Cinematic Techniques


As I go through the cinematic techniques slideshow, fill in the blanks.

Shots and Framing

Shot: A shot is a single piece of film ____________________________.

Establishing Shot: Often a long shot or a series of shots that __________________, this technique is used to establish setting and to _____________________________________.

Long Shot (LS): A shot from some distance. If the shot is of a person, the _____________

________________. A long shot may show the isolation or vulnerability of a character.

Medium Shot (MS): The most common shot. The camera seems to be a medium distance from the object being filmed. A medium shot _______________________. The effect is to ground the story.

Close-up Shot (CS): The image being shot takes up at least _____ percent of the frame.

Extreme Close-up: The image being shot is part of a whole, such as an ______________.

Two Shot: A scene between two people shot exclusively from an angle that includes ___

_____________________; it is used in scenes where interaction between the two characters is important.

Camera Angles

Eye Level: A shot taken from a _________ —that is, at the character’s eye level. Ninety to ninety-five percent of the shots seen are eye level because it is the most _________ angle.

High Angle: The camera is _________ the subject. This angle usually has the effect of making the subject look ___________ than normal, giving the character the appearance of being _____________________________________.

Low Angle: The camera films the subject from ________. This angle usually has the effect of making the subject look _________ than normal, and thus ________________________.

Camera Movements

Pan: A stationary camera moves from __________________ on a horizontal axis.

Tilt: A stationary camera moves _______________ along a vertical axis.

Zoom: A stationary camera in which the _______ moves to make an object seem to move __________________________ from the camera. With this technique, moving into a character is often a _______________________ movement, while moving away distances or separates the audience from the character.

Dolly/Tracking: The camera is on a track that allows it to _________________. The term also refers to any camera mounted on a ________________________.


High Key: The scene is _________ with light, creating a __________ and open-looking scene.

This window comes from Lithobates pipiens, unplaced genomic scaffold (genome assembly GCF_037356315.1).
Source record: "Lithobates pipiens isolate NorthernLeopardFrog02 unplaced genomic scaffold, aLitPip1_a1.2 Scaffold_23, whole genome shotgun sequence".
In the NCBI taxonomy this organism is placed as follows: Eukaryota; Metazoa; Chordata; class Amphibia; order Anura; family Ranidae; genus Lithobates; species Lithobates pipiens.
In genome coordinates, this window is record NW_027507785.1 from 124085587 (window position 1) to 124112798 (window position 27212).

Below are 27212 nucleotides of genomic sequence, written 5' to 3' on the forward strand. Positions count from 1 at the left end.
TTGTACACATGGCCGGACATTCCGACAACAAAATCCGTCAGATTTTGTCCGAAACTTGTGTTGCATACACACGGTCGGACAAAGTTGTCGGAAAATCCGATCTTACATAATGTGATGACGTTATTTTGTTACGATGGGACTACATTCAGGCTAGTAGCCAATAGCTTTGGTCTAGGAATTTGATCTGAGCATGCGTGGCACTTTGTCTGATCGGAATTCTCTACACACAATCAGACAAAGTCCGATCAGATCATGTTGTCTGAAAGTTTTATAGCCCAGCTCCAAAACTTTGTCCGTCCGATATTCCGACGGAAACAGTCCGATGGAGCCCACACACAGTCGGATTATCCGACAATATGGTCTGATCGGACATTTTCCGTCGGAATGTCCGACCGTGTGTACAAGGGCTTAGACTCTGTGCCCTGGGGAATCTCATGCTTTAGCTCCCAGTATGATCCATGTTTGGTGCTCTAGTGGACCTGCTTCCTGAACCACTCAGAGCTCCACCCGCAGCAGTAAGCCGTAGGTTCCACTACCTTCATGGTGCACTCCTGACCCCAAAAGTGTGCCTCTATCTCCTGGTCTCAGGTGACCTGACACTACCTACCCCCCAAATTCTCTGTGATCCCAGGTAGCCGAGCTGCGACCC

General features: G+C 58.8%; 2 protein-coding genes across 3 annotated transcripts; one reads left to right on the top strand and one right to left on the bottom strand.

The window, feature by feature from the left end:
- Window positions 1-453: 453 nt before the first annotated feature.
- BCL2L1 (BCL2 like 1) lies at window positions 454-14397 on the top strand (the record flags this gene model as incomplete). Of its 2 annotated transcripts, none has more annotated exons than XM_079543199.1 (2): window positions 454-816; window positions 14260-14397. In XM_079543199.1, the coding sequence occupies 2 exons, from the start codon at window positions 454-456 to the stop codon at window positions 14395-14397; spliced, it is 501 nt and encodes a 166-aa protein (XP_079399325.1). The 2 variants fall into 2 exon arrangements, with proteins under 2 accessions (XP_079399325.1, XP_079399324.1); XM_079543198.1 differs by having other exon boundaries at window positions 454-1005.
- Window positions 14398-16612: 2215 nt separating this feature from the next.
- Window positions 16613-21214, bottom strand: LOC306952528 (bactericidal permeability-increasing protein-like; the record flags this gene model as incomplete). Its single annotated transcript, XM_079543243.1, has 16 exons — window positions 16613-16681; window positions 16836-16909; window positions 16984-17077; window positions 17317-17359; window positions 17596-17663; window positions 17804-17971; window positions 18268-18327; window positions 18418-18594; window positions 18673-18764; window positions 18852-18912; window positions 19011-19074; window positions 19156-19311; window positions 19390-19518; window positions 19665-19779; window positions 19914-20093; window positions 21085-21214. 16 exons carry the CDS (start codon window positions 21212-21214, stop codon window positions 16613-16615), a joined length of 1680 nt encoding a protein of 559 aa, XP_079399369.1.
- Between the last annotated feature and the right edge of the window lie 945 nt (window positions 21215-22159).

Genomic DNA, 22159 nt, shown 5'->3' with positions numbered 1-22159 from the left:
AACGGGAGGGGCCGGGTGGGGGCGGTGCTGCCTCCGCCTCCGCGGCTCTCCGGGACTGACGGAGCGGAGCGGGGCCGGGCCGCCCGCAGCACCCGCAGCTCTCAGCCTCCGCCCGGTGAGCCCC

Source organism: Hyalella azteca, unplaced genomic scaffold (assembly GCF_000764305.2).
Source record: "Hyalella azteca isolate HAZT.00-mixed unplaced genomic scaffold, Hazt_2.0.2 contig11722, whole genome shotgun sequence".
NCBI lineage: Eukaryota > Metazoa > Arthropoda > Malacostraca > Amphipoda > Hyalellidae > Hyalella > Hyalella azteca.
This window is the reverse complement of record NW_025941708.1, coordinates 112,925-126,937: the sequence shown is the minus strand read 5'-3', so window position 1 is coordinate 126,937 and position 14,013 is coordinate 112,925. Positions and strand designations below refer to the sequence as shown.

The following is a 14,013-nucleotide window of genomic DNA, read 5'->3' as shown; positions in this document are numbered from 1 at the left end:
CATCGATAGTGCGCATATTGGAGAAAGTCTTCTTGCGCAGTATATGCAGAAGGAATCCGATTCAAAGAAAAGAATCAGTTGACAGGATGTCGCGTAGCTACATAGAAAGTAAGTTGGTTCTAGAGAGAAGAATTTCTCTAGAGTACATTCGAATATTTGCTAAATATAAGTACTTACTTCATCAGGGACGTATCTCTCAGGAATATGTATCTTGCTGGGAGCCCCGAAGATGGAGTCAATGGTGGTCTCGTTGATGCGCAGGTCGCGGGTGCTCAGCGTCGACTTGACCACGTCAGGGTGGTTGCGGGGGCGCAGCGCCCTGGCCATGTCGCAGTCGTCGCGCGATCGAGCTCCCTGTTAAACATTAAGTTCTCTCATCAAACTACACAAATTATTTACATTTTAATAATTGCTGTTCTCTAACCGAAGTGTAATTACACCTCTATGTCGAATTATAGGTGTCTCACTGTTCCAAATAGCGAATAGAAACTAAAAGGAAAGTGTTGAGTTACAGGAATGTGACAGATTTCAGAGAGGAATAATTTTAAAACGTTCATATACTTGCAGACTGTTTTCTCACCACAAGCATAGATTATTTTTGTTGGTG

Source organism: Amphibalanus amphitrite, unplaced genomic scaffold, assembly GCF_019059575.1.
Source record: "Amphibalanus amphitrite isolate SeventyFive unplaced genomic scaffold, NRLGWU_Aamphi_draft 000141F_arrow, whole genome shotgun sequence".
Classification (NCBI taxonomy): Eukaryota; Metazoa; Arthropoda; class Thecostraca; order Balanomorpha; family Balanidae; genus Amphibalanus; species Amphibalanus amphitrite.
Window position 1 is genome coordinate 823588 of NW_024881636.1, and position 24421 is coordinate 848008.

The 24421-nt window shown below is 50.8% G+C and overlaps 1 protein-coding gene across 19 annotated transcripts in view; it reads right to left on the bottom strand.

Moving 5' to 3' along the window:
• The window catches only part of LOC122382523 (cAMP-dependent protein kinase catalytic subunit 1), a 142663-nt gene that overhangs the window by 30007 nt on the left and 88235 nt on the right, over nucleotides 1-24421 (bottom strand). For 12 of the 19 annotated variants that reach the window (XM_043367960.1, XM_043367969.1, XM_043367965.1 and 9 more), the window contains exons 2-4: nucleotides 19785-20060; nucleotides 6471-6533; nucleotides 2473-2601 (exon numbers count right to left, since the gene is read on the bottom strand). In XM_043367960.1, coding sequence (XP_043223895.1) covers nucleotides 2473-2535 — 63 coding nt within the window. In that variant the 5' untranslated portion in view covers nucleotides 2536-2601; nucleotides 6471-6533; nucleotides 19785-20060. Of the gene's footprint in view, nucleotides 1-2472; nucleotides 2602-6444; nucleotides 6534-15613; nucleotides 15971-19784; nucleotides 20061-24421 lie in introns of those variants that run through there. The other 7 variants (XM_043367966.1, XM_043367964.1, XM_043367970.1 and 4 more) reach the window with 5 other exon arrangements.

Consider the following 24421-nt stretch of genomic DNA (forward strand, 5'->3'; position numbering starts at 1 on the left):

Low Key: The scene is flooded with _________________, creating suspense or suspicion.

Bottom or Side Lighting: Direct lighting comes from ________________, which often makes the subject appear ________________________.

Front or Back Lighting: Soft lighting _____________________________ gives the appearance of _______________________________________.

Editing Techniques

Cut: The most common editing technique; _____________ of film are spliced together to “cut” to another image.

Fade: A gradual change in the light to move from one scene to another. A fade can begin in ____________________________________ (fade in) or the image may gradually get darker (fade out). A fade often implies that ________________, or it may signify _________ of a scene.

Dissolve: A type of fade in which one image is ______________________. It can create a connection between images.

Wipe: A new image wipes off the previous image. A wipe is more ____________ and _________________________.

Shot-Reverse Shot: A shot of one subject, then another, and then back to the first. This technique is often used for ____________________________.

Cross Cutting: A cut into action that is happening _________________. This technique is also called _________________. It can create ____________________ and can form a ___________________________.

Eye-Line Match: A cut from an object to a person. This technique shows what a person ______________________ and can help reveal a character’s thoughts.


Diegetic: This type of sound could ________________________________ in the film.

Non-diegetic: This type of sound ____________ be heard by the characters. It is designed for ________________________. An example might be ominous music to foreshadow an event.